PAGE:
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Job half done

8 Mar 2016 By Una Galani

Raghuram Rajan is too important to lose. Under the Indian central bank governor’s watch, the country’s economy has been hailed as a bright spot in a turbulent world. Yet one of Rajan’s biggest tasks is far from complete. Confidence will take a hit if he doesn’t stick around when his three-year term ends in September.

When Rajan took charge of the Reserve Bank of India in 2013, inflation was nearing double digits. Now it has almost halved. The governor has enshrined price stability as the central bank’s primary objective. Last month, the government formally proposed handing responsibility for setting interest rates to a monetary policy committee. The result will be a more credible institution that is less dependent on a strong chief.

The former University of Chicago professor may be less dispensable in other areas, however. Most notably, the RBI is leading a fight to fix India’s bad debt problem. Rajan has made waves by criticising tycoons who use their influence to keep rolling over loans even though they have little intention of repaying banks, many of which are state-owned.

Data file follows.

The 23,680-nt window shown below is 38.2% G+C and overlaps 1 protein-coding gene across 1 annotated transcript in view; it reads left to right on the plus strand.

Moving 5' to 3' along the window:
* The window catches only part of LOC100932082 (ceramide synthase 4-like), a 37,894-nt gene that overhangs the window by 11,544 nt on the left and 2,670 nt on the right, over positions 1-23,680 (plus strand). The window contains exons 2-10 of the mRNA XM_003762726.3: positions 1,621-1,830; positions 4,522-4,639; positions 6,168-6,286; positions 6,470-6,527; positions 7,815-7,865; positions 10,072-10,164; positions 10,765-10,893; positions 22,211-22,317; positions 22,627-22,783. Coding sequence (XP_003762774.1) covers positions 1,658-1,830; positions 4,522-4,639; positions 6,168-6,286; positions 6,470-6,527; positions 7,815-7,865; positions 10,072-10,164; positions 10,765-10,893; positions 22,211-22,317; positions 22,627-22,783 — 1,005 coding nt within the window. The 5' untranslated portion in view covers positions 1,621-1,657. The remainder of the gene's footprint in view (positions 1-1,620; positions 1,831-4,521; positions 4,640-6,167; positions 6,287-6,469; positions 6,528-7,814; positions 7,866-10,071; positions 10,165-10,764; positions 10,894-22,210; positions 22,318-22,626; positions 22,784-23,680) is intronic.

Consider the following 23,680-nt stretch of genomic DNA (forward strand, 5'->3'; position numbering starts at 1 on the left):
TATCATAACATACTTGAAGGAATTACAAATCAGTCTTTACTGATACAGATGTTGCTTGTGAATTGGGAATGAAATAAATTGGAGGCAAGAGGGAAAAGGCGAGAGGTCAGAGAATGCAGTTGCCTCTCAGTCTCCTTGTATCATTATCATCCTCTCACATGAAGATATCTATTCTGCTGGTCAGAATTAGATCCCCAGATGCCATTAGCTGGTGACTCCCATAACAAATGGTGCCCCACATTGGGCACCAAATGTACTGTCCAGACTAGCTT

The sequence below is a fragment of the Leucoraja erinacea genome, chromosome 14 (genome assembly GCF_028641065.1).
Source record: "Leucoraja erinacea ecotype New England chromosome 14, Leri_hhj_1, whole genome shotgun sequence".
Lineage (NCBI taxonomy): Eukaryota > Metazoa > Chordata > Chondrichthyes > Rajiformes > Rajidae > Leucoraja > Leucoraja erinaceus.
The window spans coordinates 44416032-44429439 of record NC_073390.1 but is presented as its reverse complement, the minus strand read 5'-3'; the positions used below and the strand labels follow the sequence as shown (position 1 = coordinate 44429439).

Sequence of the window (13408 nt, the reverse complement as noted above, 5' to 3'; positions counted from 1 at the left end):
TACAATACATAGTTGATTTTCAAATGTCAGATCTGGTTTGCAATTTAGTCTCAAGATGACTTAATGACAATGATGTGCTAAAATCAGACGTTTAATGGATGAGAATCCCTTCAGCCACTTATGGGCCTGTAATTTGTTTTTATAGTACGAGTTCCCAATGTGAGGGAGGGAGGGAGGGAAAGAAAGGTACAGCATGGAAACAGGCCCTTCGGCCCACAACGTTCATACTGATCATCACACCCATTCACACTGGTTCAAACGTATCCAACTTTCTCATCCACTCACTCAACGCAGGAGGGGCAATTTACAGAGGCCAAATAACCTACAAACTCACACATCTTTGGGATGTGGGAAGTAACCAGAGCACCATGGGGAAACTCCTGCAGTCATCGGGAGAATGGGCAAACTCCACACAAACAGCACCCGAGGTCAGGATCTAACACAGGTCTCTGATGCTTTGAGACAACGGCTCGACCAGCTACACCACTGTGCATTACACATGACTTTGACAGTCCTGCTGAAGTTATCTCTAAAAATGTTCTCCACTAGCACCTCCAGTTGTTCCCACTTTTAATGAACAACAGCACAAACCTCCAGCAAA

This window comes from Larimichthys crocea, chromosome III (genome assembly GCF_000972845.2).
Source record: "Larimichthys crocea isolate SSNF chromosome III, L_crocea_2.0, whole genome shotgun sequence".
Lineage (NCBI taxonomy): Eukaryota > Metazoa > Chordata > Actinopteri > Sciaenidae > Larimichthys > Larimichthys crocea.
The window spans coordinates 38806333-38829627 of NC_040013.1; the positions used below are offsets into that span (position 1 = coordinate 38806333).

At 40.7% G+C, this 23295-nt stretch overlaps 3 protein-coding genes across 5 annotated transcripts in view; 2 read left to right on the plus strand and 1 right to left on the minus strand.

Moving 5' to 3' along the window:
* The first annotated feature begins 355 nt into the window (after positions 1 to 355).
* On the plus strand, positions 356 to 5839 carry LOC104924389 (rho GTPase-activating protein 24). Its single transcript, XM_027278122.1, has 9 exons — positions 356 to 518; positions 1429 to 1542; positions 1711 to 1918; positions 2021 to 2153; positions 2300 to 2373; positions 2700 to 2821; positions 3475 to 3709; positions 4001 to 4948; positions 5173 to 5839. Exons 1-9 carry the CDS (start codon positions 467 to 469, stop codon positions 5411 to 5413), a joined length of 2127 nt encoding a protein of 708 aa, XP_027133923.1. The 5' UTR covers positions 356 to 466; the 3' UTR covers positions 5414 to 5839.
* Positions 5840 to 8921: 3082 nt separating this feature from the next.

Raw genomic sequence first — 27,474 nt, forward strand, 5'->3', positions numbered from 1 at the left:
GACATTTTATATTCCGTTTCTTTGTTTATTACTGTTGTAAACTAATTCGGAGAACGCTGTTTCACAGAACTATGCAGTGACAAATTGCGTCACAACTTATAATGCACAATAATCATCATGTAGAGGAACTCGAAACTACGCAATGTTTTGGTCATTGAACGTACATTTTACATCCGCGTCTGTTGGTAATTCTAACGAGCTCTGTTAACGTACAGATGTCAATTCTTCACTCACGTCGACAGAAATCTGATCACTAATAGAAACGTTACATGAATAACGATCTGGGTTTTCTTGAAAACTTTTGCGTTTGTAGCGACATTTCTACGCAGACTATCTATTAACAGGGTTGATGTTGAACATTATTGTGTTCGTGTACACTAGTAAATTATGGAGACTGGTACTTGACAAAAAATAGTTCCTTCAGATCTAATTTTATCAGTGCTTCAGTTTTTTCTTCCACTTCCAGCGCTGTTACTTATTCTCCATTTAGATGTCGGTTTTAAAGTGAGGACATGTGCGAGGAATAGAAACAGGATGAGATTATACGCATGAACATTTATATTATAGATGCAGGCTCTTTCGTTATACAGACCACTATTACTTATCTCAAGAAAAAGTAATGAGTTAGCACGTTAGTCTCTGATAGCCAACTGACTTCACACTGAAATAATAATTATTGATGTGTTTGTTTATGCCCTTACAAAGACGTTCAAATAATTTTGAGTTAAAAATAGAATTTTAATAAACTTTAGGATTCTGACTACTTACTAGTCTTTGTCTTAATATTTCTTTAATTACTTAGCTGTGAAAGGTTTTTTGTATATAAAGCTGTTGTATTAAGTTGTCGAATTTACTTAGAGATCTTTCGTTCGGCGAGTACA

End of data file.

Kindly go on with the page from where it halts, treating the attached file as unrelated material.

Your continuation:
Though lenders are recognising more of their loans as troubled, the true extent of the problem is not yet clear.  There are also doubts whether the Indian government’s 1.8 trillion rupee ($26.8 billion) plan to recapitalise state banks to meet global capital requirements by 2019 will be sufficient.

It’s hard to identify equally qualified successors who could fill Rajan’s shoes. A new governor may find it harder to keep up the pressure on lenders. If banks go back to ignoring bad loans as they have done in the past, the country’s growth will suffer.

Prime Minister Narendra Modi has the power to extend Rajan’s tenure by two years. Many of the governor’s predecessors served five-year terms. Though the two men have their differences – Rajan has lectured the government about the need to promote tolerance, for example – they appear to agree on key financial issues. It’s not clear if Rajan wants to stay on. But Modi should certainly try to pin him down.


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